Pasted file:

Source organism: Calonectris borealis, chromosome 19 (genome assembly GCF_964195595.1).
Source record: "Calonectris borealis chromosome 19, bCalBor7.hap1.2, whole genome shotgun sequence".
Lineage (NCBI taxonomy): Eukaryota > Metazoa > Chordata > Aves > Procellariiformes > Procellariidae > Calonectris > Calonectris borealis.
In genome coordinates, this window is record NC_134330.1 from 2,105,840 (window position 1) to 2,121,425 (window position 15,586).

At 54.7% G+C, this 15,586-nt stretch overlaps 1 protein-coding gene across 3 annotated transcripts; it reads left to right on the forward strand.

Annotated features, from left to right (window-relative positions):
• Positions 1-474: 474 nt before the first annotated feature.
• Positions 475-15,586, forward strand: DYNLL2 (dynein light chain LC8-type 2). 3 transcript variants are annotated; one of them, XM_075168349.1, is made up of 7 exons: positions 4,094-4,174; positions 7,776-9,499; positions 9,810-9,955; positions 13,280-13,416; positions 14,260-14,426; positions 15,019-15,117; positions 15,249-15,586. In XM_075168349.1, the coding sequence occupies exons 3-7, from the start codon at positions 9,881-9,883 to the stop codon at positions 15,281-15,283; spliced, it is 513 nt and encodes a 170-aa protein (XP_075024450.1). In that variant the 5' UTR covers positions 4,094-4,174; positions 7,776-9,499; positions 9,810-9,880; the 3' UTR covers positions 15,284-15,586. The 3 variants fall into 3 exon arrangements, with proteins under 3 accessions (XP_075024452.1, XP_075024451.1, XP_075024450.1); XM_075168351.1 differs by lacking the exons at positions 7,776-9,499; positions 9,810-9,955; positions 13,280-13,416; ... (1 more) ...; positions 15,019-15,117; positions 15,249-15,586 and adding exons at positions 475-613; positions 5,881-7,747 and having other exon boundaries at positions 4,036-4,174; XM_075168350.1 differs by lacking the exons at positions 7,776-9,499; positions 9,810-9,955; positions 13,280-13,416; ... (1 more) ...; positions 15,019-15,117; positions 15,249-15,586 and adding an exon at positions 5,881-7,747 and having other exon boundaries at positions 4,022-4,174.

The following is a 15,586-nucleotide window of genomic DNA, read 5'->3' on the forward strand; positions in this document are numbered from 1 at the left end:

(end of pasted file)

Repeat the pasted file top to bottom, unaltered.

Source organism: Calonectris borealis, chromosome 19 (genome assembly GCF_964195595.1).
Source record: "Calonectris borealis chromosome 19, bCalBor7.hap1.2, whole genome shotgun sequence".
Lineage (NCBI taxonomy): Eukaryota > Metazoa > Chordata > Aves > Procellariiformes > Procellariidae > Calonectris > Calonectris borealis.
In genome coordinates, this window is record NC_134330.1 from 2,105,840 (window position 1) to 2,121,425 (window position 15,586).

At 54.7% G+C, this 15,586-nt stretch overlaps 1 protein-coding gene across 3 annotated transcripts; it reads left to right on the forward strand.

Annotated features, from left to right (window-relative positions):
• Positions 1-474: 474 nt before the first annotated feature.
• Positions 475-15,586, forward strand: DYNLL2 (dynein light chain LC8-type 2). 3 transcript variants are annotated; one of them, XM_075168349.1, is made up of 7 exons: positions 4,094-4,174; positions 7,776-9,499; positions 9,810-9,955; positions 13,280-13,416; positions 14,260-14,426; positions 15,019-15,117; positions 15,249-15,586. In XM_075168349.1, the coding sequence occupies exons 3-7, from the start codon at positions 9,881-9,883 to the stop codon at positions 15,281-15,283; spliced, it is 513 nt and encodes a 170-aa protein (XP_075024450.1). In that variant the 5' UTR covers positions 4,094-4,174; positions 7,776-9,499; positions 9,810-9,880; the 3' UTR covers positions 15,284-15,586. The 3 variants fall into 3 exon arrangements, with proteins under 3 accessions (XP_075024452.1, XP_075024451.1, XP_075024450.1); XM_075168351.1 differs by lacking the exons at positions 7,776-9,499; positions 9,810-9,955; positions 13,280-13,416; ... (1 more) ...; positions 15,019-15,117; positions 15,249-15,586 and adding exons at positions 475-613; positions 5,881-7,747 and having other exon boundaries at positions 4,036-4,174; XM_075168350.1 differs by lacking the exons at positions 7,776-9,499; positions 9,810-9,955; positions 13,280-13,416; ... (1 more) ...; positions 15,019-15,117; positions 15,249-15,586 and adding an exon at positions 5,881-7,747 and having other exon boundaries at positions 4,022-4,174.

The following is a 15,586-nucleotide window of genomic DNA, read 5'->3' on the forward strand; positions in this document are numbered from 1 at the left end: